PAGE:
Great Moments in Puig Derangement Syndrome

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Unless and until Yasiel Puig is ever talked and written about as a normal human being instead of some scary monster which portends dread and personifies all of our darkest fears, we’re gonna start handing out awards. With apologies to Charles Krauthammer, who coined the term Bush Derangement Syndrome, our awards will commemorate Great Moments in Yasiel Puig Derangement Syndrome.

The definition of Puig Derangement Syndrome:  “the acute onset of paranoia in otherwise normal people in reaction to the play, the acts —nay—the very existence of Yasiel Puig.” Statements of criticism of Yasiel Puig which appear to be of an emotional origin rather than based in fact or logic.

While some may say this should be called the Plaschke Award for Los Angeles Times’ columnist Bill Plaschke’s perfection of the form, in reality, CBS’ Scott Miller is the gold standard here. That was All-Star work, while Plaschke’s Puig Derangement is more of the lunch bucket variety. He puts in the time and will even be sure to lash out at Puig even when he doesn’t have his best stuff. You gotta respect that kind of dedication.

Today is a great example, as his Puig Derangement operates on two different fronts in one single column. First, he uses his game story to note Puig’s shortcomings in last night’s game, despite the fact that Puig did nothing of consequence, good or bad, that even came remotely close to affecting the outcome of the game:

One of the few familiar sights at Petco was the play of Yasiel Puig, who encapsulated his 2013 struggles in the first inning alone, striking out wildly on three pitches and then overthrowing the cutoff man from right field.

Carl Crawford struck out three times and Andre Ethier twice, but I guess those weren’t as bad as Puig’s one strikeout. And that throw that missed the cutoff man arguably could have gotten the runner heading to third had Hanley Ramirez not intercepted it, but we’ll let that go. We have a narrative to pound. Perhaps as many as a thousand times!

That alone would not have gotten Plaschke notice for his Puig Derangement Syndrome, however. For that we have to keep reading:

In more Puig news — can there ever be enough? — there has been clarification on a report last week that Mattingly called a team meeting about Puig. Actually, it was Puig who summoned several players hanging around the clubhouse and asked them if anybody had a problem with the way he played.

One veteran spoke up. Then another. Both had the same problem, that Puig was playing too fast and loose with their championship hopes.

There is no sign yet that he has listened, but at least on this night, the losing story revolved around the older guys.

This is Plaschke backing off his column of last week in which he talked about how “Don Mattingly held a meeting” in which Puig was lectured by his manager and team veterans about his recklessness. As we noted yesterday, however, the real story was that Puig himself called that meeting in order to ask his teammates how he could get better. Now that the meeting tends to put Puig in a better light, however, it’s no longer a meeting to Plaschke. It’s an informal thing in which Puig basically shouted at veterans “asking them if they had a problem” with him, which is clearly designed to make Puig look belligerent and confrontational. Guys like Puig don’t have meetings, you see. They summon people and put them uncomfortably on the spot. And, of course, it is assumed that he didn’t listen to them.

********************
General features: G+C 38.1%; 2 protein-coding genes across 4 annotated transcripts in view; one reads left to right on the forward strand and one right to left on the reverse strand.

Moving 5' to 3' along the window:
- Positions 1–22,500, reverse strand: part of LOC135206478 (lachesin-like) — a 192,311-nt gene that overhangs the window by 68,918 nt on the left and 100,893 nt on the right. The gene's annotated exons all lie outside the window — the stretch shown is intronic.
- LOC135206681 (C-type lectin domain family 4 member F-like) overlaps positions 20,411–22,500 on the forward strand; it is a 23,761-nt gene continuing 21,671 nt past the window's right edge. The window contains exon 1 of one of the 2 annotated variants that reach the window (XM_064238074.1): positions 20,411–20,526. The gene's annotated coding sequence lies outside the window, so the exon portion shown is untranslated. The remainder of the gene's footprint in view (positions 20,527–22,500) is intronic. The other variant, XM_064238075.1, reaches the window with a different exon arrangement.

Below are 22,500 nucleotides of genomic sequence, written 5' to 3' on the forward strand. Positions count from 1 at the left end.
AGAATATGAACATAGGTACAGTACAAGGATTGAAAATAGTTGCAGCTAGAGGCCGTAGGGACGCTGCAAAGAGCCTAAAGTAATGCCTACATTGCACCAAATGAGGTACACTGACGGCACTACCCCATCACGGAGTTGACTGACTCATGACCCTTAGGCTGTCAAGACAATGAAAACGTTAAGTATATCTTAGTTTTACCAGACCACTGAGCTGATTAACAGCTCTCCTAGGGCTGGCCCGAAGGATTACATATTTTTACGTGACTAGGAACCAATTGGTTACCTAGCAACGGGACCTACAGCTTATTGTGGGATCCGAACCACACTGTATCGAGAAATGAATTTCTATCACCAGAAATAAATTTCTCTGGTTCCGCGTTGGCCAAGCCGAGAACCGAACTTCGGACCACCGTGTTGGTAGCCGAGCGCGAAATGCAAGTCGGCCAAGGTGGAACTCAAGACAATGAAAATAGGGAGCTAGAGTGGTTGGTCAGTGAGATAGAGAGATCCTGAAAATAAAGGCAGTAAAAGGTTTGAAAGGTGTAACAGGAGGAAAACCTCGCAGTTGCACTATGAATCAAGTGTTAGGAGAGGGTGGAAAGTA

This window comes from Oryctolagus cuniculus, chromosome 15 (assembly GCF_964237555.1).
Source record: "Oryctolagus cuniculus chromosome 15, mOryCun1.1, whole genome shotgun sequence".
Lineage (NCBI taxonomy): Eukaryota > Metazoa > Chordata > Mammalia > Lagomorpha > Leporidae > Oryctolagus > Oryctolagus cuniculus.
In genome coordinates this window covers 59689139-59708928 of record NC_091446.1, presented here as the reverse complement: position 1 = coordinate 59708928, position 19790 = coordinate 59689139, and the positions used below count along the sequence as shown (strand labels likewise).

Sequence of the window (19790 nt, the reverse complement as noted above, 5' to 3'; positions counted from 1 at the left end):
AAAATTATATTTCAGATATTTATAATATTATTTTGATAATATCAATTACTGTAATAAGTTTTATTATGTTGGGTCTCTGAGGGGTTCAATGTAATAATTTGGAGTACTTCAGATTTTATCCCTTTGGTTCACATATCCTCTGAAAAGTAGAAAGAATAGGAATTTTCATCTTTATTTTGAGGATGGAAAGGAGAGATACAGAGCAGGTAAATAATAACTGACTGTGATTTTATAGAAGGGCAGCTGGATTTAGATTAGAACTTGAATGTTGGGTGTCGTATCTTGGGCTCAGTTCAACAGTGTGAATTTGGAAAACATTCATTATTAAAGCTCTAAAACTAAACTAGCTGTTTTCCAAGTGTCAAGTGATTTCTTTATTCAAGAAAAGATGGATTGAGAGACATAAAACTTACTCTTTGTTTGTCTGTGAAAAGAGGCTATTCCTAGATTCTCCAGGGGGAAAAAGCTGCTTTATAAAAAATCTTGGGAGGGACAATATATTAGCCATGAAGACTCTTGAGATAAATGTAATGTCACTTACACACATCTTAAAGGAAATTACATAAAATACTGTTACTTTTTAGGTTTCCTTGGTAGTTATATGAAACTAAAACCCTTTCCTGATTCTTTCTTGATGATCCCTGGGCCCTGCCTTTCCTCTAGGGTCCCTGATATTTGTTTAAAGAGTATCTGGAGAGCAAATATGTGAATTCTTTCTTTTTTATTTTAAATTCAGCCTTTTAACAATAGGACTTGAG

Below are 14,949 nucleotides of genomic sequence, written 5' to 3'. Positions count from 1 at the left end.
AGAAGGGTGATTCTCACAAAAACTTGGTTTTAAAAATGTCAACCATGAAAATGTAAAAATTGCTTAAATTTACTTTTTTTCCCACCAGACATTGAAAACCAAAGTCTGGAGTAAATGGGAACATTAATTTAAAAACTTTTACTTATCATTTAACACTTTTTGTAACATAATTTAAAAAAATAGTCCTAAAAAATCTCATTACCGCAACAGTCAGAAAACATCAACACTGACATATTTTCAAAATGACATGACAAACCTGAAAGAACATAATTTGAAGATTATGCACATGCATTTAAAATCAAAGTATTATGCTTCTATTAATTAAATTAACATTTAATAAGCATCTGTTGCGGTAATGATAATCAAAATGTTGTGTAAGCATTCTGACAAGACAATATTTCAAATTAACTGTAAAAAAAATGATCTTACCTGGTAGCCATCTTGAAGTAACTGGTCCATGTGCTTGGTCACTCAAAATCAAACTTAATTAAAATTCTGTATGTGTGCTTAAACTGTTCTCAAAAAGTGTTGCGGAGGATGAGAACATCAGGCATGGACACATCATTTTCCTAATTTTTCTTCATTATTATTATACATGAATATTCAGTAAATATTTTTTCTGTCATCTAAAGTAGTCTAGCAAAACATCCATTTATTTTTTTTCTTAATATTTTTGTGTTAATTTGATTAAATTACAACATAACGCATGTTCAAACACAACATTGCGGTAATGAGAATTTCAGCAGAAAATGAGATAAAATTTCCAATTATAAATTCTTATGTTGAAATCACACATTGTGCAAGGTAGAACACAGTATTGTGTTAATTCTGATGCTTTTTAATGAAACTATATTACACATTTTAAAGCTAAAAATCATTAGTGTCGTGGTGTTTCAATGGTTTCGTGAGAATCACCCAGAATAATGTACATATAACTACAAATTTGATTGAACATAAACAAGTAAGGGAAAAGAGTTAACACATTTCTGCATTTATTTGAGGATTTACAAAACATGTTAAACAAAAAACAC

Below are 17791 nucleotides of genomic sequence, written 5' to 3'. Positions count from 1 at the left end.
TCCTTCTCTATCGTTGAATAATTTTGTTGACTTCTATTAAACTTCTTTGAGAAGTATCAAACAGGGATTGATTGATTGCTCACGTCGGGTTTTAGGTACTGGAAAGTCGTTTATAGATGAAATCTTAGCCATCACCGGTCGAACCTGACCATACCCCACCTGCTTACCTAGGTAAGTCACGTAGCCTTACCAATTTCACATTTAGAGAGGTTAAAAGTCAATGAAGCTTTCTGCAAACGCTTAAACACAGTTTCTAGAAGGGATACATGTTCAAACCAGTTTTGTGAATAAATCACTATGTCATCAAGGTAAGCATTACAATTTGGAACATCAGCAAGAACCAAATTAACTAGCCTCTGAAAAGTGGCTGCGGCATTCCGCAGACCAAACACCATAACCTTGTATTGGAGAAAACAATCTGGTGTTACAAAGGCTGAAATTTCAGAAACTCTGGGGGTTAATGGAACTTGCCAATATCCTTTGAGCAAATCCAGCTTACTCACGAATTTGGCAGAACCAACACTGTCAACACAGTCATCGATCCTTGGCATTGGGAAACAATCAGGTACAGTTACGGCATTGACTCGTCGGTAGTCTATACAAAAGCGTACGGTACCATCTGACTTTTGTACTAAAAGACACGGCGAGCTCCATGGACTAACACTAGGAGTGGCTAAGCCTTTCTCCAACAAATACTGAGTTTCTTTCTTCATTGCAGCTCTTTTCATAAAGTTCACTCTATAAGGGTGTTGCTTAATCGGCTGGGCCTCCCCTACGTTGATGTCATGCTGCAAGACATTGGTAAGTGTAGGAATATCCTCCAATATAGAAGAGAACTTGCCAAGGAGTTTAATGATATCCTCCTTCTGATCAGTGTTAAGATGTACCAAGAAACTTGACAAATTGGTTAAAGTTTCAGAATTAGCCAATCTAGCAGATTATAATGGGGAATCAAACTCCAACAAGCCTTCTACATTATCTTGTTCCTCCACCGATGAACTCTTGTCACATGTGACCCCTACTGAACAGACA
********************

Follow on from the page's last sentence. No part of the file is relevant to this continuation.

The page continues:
Excellent work, Bill. Keep this up and we may just name Great Moments in Puig Derangement Syndrome the “Bill Plaschke Awards” after all!

21-year-old Gleyber Torres homers twice off of 44-year-old Bartolo Colon

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Yankees second baseman Gleyber Torres was born on December 13, 1996. That year, Bartolo Colon (who turns 45 years old on Thursday) was wrapping up a season he spent with Double-A Canton-Akron and Triple-A Buffalo. He would debut in the majors the following April.

In a clash of generations, the 21-year-old Torres and Colon squared off on Monday as the Yankees visited the Rangers. Torres won the battle twice, drilling a two-run home run off of Colon in the second inning and a solo shot off of Colon in the fourth. Colon wound up giving up six runs in total on eight hits (including four homers) and a walk with four strikeouts in 5 1/3 innings.

Here is video of the first homer Torres hit:

Torres is the second-youngest Yankee in club history with a multi-homer game. Mickey Mantle was 20 years and 296 days old when he went yard twice on August 11, 1952. Torres is 21 years, 159 days old. Joe DiMaggio was 21-212 when he hit two on June 24, 1936.

So much for respecting one’s elders. We’re currently seeing a youth movement in baseball. 19-year-old Juan Soto hit his first major league homer on Monday against the Padres. 20-year-olds Ronald Acuña and Mike Soroka debuted for the Braves earlier this year. Could 19-year-old Blue Jays prospect Vladimir Guerrero, Jr. join them soon?